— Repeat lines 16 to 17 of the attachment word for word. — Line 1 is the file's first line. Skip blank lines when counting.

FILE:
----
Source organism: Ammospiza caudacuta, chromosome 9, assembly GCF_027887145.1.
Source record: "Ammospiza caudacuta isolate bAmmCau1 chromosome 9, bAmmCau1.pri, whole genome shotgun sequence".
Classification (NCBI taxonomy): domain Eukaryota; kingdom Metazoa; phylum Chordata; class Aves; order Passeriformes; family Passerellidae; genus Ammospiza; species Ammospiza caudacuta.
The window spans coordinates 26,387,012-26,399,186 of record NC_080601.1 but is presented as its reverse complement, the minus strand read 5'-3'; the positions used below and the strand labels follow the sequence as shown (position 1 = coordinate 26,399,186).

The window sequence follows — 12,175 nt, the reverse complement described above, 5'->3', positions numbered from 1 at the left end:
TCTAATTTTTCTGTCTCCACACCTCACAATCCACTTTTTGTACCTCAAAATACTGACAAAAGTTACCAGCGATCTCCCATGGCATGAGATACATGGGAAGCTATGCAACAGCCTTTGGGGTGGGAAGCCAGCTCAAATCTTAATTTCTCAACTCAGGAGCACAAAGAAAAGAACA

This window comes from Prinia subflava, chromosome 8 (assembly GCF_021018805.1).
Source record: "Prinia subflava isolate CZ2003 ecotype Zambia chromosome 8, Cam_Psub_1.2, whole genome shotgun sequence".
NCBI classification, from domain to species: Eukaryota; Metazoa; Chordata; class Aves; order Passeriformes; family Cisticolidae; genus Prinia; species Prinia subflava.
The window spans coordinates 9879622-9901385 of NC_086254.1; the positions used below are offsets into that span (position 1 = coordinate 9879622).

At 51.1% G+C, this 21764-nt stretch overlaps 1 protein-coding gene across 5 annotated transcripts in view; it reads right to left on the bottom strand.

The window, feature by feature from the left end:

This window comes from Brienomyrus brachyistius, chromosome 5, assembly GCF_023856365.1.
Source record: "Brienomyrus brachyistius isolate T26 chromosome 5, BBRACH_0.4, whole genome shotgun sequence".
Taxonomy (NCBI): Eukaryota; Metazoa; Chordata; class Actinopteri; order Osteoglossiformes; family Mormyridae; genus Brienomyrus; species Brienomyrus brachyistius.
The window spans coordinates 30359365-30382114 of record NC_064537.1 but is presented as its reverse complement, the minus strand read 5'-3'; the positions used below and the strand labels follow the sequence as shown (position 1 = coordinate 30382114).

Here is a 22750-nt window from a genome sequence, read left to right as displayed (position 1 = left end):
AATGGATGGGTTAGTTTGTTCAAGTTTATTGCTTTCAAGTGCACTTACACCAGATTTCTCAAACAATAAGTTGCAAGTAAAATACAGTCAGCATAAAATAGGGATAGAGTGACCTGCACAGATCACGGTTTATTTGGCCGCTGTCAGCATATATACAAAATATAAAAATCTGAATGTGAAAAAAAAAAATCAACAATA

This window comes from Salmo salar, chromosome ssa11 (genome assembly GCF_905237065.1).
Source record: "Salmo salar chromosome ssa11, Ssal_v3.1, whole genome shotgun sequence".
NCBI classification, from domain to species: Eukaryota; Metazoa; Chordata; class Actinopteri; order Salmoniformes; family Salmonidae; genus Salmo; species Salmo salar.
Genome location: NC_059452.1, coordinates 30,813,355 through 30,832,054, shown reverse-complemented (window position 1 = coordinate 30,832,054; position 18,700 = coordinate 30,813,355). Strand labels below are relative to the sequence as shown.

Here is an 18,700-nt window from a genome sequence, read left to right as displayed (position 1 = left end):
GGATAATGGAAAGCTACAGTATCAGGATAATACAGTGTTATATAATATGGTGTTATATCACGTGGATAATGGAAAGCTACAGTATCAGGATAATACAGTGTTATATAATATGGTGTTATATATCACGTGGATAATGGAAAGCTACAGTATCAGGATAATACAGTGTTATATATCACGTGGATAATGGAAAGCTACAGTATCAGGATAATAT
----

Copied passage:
The window spans coordinates 30359365-30382114 of record NC_064537.1 but is presented as its reverse complement, the minus strand read 5'-3'; the positions used below and the strand labels follow the sequence as shown (position 1 = coordinate 30382114).

Here is a 22750-nt window from a genome sequence, read left to right as displayed (position 1 = left end):